Jaguars

Still a strong defense
But Blake Bortles regresses
And they miss playoffs.

Titans

Were lucky last year;
Won’t happen again this year.
Better unis, though.

Texans

Watson was a fluke;
This year, teams figure him out
And they go nowhere.

AFC West

Raiders

Gruden brings them back
To their old playoff glory
But not Super Bowl.

Chargers

They should be better
But always underachieve.
This year is the same.

Broncos

The “case” of the fluke
Quarterback in title game
Ends with the Broncos.

Chiefs

They’ll be missing Smith
When unproven gunslinger
Throws twenty-plus picks.

NFC East

Eagles

Is Wentz really good?
Yes, but they’re also lucky;
They will not repeat.

Cowboys

Who are they really?
Last year’s bad team or ’16’s?
I think it’s last year’s.

Redskins

Still paying the price
For bad management’s past sins.
Will underperform.

Giants

First round running backs
Seldom give good ROI–
Too bad for Saquon.

NFC North

Packers

Back where they belong
Reigning over division–
But can’t beat the Rams.

Vikings

The magic ran out
Against  Philadelphia;
Won’t be  recaptured.

Bears

Could surprise people
But Trubisky will flame out
In the second half.

Lions

Stafford’s getting old
Defense has never been good–
Into the cellar!

NFC South

Panthers

Behind strong runners
They win the division but
Lose out to the Rams.

Falcons

Ryan ‘s MVP
But team itself ‘s lackluster–
It’s the old story.

Saints

Brees’s decline starts
And Kamara suffers slump;
They miss the playoffs.

Buccaneers

Winston is a bust
Now they’ll have to start over
Should have known better.

NFC West

Rams

Completely stacked team
Has best record in the league;
But loses S.B.

49ers

Jimmy G is good;
But they won’t overcome Rams.
But wait till next year.

Seahawks

How do you squander
A superstar like Wilson?
Just ask Pete Carroll.

Cardinals

Poor old Fitzgerald
Has played so long on bad teams.
And he will again.

The biggest problem in American politics is not the Republicans. It’s not the Democrats, either. It’s not even Donald Trump, the man who broke and domesticated the former in order to run roughshod over the latter.

No, all these things are mere symptoms of the disease. But what is the disease? We have to understand the affliction before we can cure the body politic.

The disease is nothing less than a fundamental breakdown in human communication itself. It takes time to analyze something and appreciate all the nuances of a given issue. And people don’t have time for that. They would rather pass judgment immediately than take the time to think things through.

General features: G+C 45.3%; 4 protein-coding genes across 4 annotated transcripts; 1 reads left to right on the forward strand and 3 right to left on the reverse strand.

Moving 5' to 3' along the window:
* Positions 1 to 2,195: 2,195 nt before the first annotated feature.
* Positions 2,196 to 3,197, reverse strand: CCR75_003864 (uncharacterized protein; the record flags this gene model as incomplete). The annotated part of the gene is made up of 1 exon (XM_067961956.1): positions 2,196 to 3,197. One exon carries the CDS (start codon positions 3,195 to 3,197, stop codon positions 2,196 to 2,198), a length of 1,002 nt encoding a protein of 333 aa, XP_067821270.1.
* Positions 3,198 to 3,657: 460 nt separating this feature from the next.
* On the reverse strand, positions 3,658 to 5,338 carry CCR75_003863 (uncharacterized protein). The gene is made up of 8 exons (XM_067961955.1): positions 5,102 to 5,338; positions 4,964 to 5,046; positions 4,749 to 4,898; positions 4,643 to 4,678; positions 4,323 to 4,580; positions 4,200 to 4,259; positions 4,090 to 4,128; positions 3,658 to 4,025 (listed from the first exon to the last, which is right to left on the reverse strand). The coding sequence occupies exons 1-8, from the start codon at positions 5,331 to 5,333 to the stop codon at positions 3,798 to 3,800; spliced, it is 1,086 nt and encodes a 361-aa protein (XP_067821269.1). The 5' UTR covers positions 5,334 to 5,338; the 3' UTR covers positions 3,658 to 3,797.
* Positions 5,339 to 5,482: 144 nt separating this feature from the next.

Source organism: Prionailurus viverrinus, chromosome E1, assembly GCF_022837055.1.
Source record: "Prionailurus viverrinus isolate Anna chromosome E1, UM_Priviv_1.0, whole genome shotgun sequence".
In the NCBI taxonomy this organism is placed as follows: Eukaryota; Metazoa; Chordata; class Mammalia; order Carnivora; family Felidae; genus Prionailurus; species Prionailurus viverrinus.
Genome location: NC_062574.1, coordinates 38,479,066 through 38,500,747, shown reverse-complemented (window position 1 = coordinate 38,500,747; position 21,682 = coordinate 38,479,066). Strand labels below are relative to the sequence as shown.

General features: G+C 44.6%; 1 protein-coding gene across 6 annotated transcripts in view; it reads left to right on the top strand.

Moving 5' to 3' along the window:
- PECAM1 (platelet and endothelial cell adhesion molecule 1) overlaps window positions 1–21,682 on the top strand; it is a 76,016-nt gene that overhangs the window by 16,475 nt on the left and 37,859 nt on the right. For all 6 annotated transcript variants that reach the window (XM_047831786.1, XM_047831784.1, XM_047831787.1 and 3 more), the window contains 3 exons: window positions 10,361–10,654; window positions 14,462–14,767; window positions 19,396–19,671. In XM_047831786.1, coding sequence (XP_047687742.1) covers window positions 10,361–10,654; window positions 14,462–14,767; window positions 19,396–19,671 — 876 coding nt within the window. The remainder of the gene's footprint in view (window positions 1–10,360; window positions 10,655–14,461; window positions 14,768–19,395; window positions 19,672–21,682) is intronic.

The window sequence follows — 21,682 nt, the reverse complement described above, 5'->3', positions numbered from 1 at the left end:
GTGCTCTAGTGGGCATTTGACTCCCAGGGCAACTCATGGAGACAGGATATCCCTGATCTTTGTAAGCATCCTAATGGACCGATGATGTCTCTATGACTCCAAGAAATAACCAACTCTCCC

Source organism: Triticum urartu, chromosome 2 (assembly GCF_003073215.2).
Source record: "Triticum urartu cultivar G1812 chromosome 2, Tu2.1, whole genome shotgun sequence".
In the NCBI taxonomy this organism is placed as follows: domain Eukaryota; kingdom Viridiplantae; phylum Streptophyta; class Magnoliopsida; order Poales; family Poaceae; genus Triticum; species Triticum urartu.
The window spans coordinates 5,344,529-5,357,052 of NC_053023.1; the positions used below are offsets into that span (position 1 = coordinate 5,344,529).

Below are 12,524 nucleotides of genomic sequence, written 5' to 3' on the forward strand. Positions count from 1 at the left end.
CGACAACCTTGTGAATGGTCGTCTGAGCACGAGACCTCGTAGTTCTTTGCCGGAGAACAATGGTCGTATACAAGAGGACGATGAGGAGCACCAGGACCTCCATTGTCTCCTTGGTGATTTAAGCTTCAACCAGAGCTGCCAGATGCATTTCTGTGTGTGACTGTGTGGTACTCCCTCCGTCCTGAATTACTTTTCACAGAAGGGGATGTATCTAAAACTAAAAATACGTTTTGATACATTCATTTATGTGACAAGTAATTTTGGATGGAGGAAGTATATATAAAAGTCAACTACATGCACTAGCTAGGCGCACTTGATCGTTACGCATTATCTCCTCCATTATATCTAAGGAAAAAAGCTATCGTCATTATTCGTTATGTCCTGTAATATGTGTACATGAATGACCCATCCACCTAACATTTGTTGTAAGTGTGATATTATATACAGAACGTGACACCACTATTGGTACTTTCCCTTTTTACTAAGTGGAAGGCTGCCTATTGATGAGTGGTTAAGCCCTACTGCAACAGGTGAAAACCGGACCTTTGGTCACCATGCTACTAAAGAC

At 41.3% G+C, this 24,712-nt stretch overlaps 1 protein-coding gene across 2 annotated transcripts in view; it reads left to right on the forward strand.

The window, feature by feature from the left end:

Indeed, people who even attempt to think about things in-depth are automatically condemned as traitors by their own side. Pointing out nuances or subtleties is never something zealots are interested in, and in today’s climate, you’re either a zealot or you’re intimidated into silence by the zealots. “The best lack all conviction,” etc.

Back in the ’90s, there was an extremely popular business book by Stephen Covey called The 7 Habits of Highly Effective People. Like all self-help books for business types, it contained its share of platitudes and buzzwords, but there was also some very sound advice. The part I remember most was habit number 5: “Seek first to understand, then to be understood.”

This is extremely good advice, and it’s something that seems to be rarely heeded these days. Certainly not in the world of online political debate, where humanity seems to have regressed to its most primitive societal constructs: small villages of like-minded individuals who venture out only to engage in raids against rival tribes.

Pamphlets

There is some historical precedent that we can use to guide us in understanding how social media has changed communication. In the late 1500s, the spread of the printing press made it easier for people to create and distribute  pamphlets. These were used to attack or defend certain people, ideas, nations, religions etc., much as social media is today. As Wikipedia helpfully summarizes: “In addition, pamphlets were also used for romantic fiction, autobiography, scurrilous personal abuse, and social criticism.” The more things change, the more they stay the same.

The most famous pamphlet in history is probably Thomas Paine’s Common Sense, which advocated for the independence of the American colonies and attacked the British monarchy. This was pretty late in the pamphlet game, though. The real high point of pamphlets-as-propaganda seems to have been in the 1600s, when they played a major role in fomenting and prolonging the English Civil War.